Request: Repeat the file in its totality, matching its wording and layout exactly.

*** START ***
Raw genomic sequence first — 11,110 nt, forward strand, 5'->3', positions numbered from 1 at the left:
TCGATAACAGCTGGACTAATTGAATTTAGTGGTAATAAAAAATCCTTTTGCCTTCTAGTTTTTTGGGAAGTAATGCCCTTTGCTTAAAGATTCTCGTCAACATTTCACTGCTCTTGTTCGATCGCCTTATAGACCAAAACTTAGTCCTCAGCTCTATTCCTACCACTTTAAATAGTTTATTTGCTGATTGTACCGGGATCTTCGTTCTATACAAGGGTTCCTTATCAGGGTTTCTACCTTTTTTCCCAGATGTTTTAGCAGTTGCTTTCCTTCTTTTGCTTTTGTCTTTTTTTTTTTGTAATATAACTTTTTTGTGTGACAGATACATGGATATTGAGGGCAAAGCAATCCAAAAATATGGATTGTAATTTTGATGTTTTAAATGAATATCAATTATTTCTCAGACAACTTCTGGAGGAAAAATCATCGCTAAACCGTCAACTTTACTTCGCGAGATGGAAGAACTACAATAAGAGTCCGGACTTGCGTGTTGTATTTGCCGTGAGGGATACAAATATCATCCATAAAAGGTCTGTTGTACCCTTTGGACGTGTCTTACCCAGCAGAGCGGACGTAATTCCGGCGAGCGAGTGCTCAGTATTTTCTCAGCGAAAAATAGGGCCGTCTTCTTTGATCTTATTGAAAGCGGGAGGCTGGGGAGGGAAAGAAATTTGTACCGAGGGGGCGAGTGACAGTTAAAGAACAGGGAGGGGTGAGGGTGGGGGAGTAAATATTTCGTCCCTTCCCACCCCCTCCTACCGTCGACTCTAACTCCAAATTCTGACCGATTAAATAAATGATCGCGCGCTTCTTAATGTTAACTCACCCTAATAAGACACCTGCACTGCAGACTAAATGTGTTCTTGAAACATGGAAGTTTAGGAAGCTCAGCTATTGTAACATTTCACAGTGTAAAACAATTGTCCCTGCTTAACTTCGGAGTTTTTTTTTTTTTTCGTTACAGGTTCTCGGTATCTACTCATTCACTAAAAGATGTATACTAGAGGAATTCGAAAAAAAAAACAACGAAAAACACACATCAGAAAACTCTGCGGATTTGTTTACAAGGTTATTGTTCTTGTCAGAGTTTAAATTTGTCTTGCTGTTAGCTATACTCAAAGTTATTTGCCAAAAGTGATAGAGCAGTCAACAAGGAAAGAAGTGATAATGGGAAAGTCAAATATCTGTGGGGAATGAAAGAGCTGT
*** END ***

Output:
Raw genomic sequence first — 11,110 nt, forward strand, 5'->3', positions numbered from 1 at the left:
TCGATAACAGCTGGACTAATTGAATTTAGTGGTAATAAAAAATCCTTTTGCCTTCTAGTTTTTTGGGAAGTAATGCCCTTTGCTTAAAGATTCTCGTCAACATTTCACTGCTCTTGTTCGATCGCCTTATAGACCAAAACTTAGTCCTCAGCTCTATTCCTACCACTTTAAATAGTTTATTTGCTGATTGTACCGGGATCTTCGTTCTATACAAGGGTTCCTTATCAGGGTTTCTACCTTTTTTCCCAGATGTTTTAGCAGTTGCTTTCCTTCTTTTGCTTTTGTCTTTTTTTTTTTGTAATATAACTTTTTTGTGTGACAGATACATGGATATTGAGGGCAAAGCAATCCAAAAATATGGATTGTAATTTTGATGTTTTAAATGAATATCAATTATTTCTCAGACAACTTCTGGAGGAAAAATCATCGCTAAACCGTCAACTTTACTTCGCGAGATGGAAGAACTACAATAAGAGTCCGGACTTGCGTGTTGTATTTGCCGTGAGGGATACAAATATCATCCATAAAAGGTCTGTTGTACCCTTTGGACGTGTCTTACCCAGCAGAGCGGACGTAATTCCGGCGAGCGAGTGCTCAGTATTTTCTCAGCGAAAAATAGGGCCGTCTTCTTTGATCTTATTGAAAGCGGGAGGCTGGGGAGGGAAAGAAATTTGTACCGAGGGGGCGAGTGACAGTTAAAGAACAGGGAGGGGTGAGGGTGGGGGAGTAAATATTTCGTCCCTTCCCACCCCCTCCTACCGTCGACTCTAACTCCAAATTCTGACCGATTAAATAAATGATCGCGCGCTTCTTAATGTTAACTCACCCTAATAAGACACCTGCACTGCAGACTAAATGTGTTCTTGAAACATGGAAGTTTAGGAAGCTCAGCTATTGTAACATTTCACAGTGTAAAACAATTGTCCCTGCTTAACTTCGGAGTTTTTTTTTTTTTTCGTTACAGGTTCTCGGTATCTACTCATTCACTAAAAGATGTATACTAGAGGAATTCGAAAAAAAAAACAACGAAAAACACACATCAGAAAACTCTGCGGATTTGTTTACAAGGTTATTGTTCTTGTCAGAGTTTAAATTTGTCTTGCTGTTAGCTATACTCAAAGTTATTTGCCAAAAGTGATAGAGCAGTCAACAAGGAAAGAAGTGATAATGGGAAAGTCAAATATCTGTGGGGAATGAAAGAGCTGT